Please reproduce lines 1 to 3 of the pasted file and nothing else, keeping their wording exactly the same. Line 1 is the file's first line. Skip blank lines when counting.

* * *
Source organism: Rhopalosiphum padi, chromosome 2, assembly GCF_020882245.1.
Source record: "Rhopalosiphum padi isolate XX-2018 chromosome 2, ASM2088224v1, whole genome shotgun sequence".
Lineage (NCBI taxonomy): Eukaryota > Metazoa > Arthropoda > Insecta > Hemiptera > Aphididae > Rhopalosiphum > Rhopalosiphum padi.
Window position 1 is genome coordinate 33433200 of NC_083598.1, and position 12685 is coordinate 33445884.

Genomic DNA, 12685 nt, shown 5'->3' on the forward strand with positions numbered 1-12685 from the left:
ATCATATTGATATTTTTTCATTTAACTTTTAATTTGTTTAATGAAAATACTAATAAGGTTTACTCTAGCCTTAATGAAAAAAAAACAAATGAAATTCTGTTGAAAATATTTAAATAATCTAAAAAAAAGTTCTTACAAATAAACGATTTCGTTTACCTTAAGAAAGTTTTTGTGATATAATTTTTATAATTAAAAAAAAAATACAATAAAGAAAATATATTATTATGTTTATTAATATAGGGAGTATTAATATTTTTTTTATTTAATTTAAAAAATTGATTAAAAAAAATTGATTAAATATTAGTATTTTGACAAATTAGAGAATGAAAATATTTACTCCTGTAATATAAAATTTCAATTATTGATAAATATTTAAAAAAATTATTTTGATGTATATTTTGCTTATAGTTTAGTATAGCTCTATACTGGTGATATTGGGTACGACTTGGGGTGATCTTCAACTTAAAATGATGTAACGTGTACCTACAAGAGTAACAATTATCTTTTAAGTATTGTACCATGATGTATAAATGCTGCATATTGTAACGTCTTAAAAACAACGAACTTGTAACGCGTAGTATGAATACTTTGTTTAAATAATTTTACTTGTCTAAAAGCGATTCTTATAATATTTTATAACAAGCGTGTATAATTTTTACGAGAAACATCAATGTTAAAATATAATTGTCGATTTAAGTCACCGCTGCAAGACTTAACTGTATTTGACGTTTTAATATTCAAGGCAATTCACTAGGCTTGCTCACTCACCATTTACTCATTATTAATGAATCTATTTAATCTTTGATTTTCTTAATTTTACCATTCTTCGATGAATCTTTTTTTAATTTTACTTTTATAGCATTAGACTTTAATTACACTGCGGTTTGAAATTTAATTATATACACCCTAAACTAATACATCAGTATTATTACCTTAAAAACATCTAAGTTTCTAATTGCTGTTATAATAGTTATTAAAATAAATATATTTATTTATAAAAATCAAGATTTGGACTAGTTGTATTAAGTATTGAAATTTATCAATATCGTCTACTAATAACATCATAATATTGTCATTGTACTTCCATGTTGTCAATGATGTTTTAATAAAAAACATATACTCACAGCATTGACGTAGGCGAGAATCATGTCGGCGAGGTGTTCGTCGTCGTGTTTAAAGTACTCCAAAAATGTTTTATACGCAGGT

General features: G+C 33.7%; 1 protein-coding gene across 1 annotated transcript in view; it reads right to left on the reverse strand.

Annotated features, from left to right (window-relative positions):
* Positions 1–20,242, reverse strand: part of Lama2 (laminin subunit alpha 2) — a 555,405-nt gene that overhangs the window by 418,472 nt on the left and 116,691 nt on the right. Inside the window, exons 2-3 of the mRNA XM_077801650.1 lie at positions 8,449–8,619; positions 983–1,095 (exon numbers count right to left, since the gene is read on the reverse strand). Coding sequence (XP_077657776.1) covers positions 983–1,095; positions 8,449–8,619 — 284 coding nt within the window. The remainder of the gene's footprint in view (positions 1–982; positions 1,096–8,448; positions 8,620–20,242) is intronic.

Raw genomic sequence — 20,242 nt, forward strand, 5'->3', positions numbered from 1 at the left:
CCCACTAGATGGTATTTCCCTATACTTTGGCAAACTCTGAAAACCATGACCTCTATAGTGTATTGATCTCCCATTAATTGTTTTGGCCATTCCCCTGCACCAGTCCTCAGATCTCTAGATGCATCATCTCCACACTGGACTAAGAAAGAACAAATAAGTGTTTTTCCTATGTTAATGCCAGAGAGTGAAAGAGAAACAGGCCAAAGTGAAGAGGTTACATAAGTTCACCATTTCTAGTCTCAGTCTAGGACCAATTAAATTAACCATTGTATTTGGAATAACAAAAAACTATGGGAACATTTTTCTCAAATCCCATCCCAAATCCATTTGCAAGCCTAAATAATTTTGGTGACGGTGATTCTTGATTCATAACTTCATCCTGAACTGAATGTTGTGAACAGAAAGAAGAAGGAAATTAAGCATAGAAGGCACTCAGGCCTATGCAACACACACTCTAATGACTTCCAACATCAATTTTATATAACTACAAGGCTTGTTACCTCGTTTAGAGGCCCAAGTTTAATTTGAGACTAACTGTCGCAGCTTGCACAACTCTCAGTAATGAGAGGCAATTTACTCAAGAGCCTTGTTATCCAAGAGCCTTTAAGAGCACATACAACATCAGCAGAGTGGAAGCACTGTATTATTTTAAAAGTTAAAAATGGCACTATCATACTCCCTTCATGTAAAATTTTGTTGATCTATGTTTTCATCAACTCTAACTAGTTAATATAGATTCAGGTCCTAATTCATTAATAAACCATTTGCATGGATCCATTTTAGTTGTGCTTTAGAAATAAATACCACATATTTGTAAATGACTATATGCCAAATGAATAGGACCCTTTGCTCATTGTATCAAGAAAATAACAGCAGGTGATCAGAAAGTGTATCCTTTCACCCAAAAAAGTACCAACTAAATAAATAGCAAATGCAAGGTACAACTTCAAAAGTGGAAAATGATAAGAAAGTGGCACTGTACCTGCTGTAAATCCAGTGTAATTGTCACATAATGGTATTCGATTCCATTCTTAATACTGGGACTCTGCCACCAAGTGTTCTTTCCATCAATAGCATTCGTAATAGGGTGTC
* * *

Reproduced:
Source organism: Rhopalosiphum padi, chromosome 2, assembly GCF_020882245.1.
Source record: "Rhopalosiphum padi isolate XX-2018 chromosome 2, ASM2088224v1, whole genome shotgun sequence".
Lineage (NCBI taxonomy): Eukaryota > Metazoa > Arthropoda > Insecta > Hemiptera > Aphididae > Rhopalosiphum > Rhopalosiphum padi.